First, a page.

Scientists were learning what triggers rain and how storms work. Several experiments showed that they were on the right track.

We became much more cautious about testing weather control tech, for which I’m grateful.

Recent analysis suggests that a 1947 experiment didn’t make the Cape Sable Hurricane do a U-turn. Probably.

That storm only killed one person.

The Black Hills Flood of 1972 killed 238.

Survivors learned that scientists had used the storm for an experiment.

America’s courts decided that scientists couldn’t be held responsible for the storm. There wasn’t enough proof that their experiment enhanced the death and destruction.

Hopes that practical weather control was around the corner pretty much ended after that.

I still think learning to control Earth’s weather and climate is a good idea.

I’m quite convinced that we can control Earth’s climate, safely and effectively. Eventually. I think we should. It’s part of our job. And we should learn much more before starting large-scale field tests.9

Dominion and Leviticus 25:5

Some 19th century industrialists earned their reputation for environmental mismanagement and disregard for the lives and interests of their workers.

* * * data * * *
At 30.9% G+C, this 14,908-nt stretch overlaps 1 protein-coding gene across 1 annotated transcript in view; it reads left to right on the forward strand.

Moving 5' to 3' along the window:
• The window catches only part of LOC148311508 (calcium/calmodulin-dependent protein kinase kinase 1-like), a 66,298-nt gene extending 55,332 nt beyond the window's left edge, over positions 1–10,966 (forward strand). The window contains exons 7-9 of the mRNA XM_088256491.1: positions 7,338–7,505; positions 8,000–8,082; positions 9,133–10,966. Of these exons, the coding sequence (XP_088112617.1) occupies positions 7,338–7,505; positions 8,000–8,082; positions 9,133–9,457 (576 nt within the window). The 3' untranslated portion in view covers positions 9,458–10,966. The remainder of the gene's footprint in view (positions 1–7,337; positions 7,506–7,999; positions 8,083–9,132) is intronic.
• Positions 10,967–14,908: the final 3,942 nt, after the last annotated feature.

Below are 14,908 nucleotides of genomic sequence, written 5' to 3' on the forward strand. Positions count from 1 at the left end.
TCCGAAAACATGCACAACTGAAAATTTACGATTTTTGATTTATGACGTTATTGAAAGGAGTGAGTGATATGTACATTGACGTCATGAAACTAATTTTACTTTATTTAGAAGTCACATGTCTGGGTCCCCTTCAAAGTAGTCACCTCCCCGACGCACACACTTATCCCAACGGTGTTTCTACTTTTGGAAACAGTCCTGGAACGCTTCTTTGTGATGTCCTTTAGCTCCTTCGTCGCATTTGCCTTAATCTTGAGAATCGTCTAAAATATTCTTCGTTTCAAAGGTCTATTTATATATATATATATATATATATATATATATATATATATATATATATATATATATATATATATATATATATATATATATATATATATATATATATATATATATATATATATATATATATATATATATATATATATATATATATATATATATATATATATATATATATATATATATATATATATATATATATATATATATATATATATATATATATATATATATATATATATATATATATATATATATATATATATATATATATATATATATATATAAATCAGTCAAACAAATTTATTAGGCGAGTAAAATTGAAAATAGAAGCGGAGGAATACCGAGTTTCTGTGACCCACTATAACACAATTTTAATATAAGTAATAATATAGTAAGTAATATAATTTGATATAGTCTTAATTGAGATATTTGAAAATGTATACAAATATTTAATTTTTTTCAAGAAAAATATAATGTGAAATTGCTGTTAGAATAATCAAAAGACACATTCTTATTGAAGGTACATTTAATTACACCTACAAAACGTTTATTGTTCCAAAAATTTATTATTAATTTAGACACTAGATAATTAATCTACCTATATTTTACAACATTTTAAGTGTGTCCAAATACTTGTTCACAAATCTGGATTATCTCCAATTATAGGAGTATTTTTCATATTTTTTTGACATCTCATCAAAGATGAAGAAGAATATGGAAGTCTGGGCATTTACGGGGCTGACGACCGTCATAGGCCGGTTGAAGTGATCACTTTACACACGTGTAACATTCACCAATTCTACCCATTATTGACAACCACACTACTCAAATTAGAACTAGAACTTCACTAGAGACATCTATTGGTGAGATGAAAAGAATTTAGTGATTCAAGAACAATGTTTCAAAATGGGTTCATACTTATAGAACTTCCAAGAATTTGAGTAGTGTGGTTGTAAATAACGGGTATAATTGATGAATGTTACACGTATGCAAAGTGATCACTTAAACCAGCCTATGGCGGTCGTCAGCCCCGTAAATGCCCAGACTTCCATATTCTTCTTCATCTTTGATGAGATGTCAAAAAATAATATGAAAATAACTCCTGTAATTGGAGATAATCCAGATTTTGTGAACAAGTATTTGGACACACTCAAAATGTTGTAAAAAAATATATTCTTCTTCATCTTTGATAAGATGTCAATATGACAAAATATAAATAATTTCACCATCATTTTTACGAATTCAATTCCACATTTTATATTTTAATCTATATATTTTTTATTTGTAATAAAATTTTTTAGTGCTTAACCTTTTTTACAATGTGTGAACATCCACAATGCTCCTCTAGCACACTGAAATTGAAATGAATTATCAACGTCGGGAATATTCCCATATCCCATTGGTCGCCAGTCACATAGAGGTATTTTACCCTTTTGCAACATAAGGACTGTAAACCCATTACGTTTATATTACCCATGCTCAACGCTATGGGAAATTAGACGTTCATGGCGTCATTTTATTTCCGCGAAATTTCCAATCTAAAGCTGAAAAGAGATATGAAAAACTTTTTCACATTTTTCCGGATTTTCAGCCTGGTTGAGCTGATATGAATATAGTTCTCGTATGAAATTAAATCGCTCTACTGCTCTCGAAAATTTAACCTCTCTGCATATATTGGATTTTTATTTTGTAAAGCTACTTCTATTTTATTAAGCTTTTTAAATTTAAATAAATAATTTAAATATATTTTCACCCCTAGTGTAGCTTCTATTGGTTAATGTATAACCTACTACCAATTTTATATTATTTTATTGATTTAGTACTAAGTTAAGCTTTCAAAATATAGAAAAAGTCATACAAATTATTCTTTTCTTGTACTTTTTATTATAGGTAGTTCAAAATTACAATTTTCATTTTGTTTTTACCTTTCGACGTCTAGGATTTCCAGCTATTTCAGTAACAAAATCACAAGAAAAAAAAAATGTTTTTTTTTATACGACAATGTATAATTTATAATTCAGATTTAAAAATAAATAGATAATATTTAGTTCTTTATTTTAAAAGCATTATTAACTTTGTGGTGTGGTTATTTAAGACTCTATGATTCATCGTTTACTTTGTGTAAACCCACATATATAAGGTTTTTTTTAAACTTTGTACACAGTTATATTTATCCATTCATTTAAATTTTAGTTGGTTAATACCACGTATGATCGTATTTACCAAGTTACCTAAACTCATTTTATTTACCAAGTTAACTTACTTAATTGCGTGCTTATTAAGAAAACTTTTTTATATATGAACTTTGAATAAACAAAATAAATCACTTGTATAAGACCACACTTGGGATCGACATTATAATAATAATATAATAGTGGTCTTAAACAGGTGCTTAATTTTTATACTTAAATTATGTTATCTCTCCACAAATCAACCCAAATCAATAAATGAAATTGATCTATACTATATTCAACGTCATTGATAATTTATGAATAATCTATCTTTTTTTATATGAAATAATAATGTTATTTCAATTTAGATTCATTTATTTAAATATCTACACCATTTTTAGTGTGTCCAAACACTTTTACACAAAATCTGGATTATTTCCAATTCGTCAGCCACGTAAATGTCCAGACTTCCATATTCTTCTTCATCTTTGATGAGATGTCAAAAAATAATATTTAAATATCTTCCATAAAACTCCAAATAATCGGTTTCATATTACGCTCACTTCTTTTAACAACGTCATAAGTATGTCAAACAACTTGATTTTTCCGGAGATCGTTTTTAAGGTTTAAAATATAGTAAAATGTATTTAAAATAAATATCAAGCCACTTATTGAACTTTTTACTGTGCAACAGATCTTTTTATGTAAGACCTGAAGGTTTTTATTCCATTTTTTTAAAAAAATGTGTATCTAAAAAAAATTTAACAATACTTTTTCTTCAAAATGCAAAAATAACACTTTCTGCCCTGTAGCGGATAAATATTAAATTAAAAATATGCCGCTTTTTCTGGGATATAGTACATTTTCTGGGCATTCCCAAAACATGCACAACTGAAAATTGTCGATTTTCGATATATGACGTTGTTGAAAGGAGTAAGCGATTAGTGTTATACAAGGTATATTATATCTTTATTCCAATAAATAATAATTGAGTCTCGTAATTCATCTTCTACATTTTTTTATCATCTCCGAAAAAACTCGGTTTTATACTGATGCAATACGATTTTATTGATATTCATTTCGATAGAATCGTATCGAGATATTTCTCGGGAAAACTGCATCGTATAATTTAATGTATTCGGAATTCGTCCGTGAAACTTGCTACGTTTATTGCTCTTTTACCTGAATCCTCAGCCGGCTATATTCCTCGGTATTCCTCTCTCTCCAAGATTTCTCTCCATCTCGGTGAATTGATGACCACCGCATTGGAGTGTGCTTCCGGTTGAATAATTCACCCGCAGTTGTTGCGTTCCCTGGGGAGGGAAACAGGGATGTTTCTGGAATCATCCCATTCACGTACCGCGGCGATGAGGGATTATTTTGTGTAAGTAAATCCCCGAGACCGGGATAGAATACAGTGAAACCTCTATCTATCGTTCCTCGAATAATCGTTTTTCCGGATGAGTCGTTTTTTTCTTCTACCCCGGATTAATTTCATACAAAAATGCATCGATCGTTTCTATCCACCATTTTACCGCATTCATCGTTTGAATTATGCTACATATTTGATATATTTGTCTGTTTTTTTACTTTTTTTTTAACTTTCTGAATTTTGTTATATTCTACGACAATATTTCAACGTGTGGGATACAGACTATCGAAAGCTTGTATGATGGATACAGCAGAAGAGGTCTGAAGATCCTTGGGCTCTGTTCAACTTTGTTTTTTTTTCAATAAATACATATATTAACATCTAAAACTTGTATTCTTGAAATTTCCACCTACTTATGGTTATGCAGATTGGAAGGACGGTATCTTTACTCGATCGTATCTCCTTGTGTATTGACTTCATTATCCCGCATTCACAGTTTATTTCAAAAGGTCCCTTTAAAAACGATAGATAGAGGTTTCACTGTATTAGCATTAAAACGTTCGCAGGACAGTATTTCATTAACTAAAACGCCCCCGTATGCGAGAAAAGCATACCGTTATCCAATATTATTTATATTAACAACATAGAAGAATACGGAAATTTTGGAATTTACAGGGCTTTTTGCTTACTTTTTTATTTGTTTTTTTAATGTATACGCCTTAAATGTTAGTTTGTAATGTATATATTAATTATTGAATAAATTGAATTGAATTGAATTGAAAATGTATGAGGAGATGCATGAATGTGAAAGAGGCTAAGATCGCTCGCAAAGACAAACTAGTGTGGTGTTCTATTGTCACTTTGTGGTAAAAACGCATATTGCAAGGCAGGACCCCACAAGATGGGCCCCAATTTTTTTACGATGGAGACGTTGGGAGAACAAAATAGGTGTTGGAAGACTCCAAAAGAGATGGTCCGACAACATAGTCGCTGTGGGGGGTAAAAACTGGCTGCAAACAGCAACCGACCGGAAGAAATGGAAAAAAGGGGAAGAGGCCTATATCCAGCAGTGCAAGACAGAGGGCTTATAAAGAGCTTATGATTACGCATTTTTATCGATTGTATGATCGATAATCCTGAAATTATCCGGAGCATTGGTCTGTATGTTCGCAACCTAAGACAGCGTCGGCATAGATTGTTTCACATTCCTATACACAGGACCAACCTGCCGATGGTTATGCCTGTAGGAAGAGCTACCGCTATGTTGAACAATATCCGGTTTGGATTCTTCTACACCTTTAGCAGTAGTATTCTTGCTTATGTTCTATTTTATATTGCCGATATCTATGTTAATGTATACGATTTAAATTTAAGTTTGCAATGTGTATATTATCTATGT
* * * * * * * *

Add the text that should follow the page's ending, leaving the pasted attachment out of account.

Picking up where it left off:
Careless waste management, appalling labor practices and the era’s Christian veneer left a bad impression.

But not an entirely accurate one.

Humanity’s “dominion” over this world does not give wealthy individuals and nations permission to plunder resources and exploit the poor.

God did, however, give all of us authority. Limited authority.

Our position is like a steward’s or foreman’s. We’re expected to look after our home: for our reasoned use and for future generations. (Genesis 1:2628; 2:58; Catechism of the Catholic Church, 16, 339, 356358, 2402, 24152418, 2456)

This isn’t a new idea:

“…we come together to take charge of this home which has been entrusted to us….”
(“Laudato si’,” Pope Francis (May 24, 2015))

“…Today the subject of development is also closely related to the duties arising from our relationship to the natural environment. The environment is God’s gift to everyone, and in our use of it we have a responsibility towards the poor, towards future generations and towards humanity as a whole….”
(“Caritas in veritate,” 48, Pope Benedict XVI (June 29, 2009))

“For six years you may sow your field, and for six years prune your vineyard, gathering in their produce.
“But during the seventh year the land shall have a sabbath of complete rest, a sabbath for the LORD, when you may neither sow your field nor prune your vineyard.